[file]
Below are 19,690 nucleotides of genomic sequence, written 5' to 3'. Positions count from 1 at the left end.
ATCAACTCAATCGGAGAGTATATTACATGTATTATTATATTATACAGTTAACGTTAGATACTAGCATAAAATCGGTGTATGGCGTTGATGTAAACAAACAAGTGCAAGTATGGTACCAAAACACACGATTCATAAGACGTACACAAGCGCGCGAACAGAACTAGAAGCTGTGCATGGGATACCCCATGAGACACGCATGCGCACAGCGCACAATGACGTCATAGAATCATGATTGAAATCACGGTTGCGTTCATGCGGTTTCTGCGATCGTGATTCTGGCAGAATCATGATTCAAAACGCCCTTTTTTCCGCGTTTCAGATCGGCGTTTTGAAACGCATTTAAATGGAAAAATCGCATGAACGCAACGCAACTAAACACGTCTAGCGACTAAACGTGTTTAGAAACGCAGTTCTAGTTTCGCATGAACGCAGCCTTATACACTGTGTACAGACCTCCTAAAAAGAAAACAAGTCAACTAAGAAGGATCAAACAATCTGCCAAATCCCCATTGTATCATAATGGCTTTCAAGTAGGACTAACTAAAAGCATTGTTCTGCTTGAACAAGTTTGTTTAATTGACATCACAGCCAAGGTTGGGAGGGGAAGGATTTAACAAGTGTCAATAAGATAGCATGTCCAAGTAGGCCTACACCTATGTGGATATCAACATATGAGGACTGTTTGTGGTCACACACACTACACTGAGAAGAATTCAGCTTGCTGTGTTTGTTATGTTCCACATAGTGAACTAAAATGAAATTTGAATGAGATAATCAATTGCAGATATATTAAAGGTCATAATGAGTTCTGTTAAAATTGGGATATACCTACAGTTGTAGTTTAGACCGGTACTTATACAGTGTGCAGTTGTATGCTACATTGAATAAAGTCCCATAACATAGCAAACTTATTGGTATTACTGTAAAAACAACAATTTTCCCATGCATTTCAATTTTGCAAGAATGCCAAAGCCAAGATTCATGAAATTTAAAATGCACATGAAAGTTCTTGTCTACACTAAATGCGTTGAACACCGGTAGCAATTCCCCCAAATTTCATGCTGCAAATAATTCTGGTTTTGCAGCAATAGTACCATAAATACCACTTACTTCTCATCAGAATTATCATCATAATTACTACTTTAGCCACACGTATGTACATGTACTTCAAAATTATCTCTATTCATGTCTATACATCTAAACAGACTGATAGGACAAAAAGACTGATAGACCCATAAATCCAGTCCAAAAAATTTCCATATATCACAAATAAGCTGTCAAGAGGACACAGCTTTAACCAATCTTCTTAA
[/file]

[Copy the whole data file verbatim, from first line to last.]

Below are 19,690 nucleotides of genomic sequence, written 5' to 3'. Positions count from 1 at the left end.
ATCAACTCAATCGGAGAGTATATTACATGTATTATTATATTATACAGTTAACGTTAGATACTAGCATAAAATCGGTGTATGGCGTTGATGTAAACAAACAAGTGCAAGTATGGTACCAAAACACACGATTCATAAGACGTACACAAGCGCGCGAACAGAACTAGAAGCTGTGCATGGGATACCCCATGAGACACGCATGCGCACAGCGCACAATGACGTCATAGAATCATGATTGAAATCACGGTTGCGTTCATGCGGTTTCTGCGATCGTGATTCTGGCAGAATCATGATTCAAAACGCCCTTTTTTCCGCGTTTCAGATCGGCGTTTTGAAACGCATTTAAATGGAAAAATCGCATGAACGCAACGCAACTAAACACGTCTAGCGACTAAACGTGTTTAGAAACGCAGTTCTAGTTTCGCATGAACGCAGCCTTATACACTGTGTACAGACCTCCTAAAAAGAAAACAAGTCAACTAAGAAGGATCAAACAATCTGCCAAATCCCCATTGTATCATAATGGCTTTCAAGTAGGACTAACTAAAAGCATTGTTCTGCTTGAACAAGTTTGTTTAATTGACATCACAGCCAAGGTTGGGAGGGGAAGGATTTAACAAGTGTCAATAAGATAGCATGTCCAAGTAGGCCTACACCTATGTGGATATCAACATATGAGGACTGTTTGTGGTCACACACACTACACTGAGAAGAATTCAGCTTGCTGTGTTTGTTATGTTCCACATAGTGAACTAAAATGAAATTTGAATGAGATAATCAATTGCAGATATATTAAAGGTCATAATGAGTTCTGTTAAAATTGGGATATACCTACAGTTGTAGTTTAGACCGGTACTTATACAGTGTGCAGTTGTATGCTACATTGAATAAAGTCCCATAACATAGCAAACTTATTGGTATTACTGTAAAAACAACAATTTTCCCATGCATTTCAATTTTGCAAGAATGCCAAAGCCAAGATTCATGAAATTTAAAATGCACATGAAAGTTCTTGTCTACACTAAATGCGTTGAACACCGGTAGCAATTCCCCCAAATTTCATGCTGCAAATAATTCTGGTTTTGCAGCAATAGTACCATAAATACCACTTACTTCTCATCAGAATTATCATCATAATTACTACTTTAGCCACACGTATGTACATGTACTTCAAAATTATCTCTATTCATGTCTATACATCTAAACAGACTGATAGGACAAAAAGACTGATAGACCCATAAATCCAGTCCAAAAAATTTCCATATATCACAAATAAGCTGTCAAGAGGACACAGCTTTAACCAATCTTCTTAA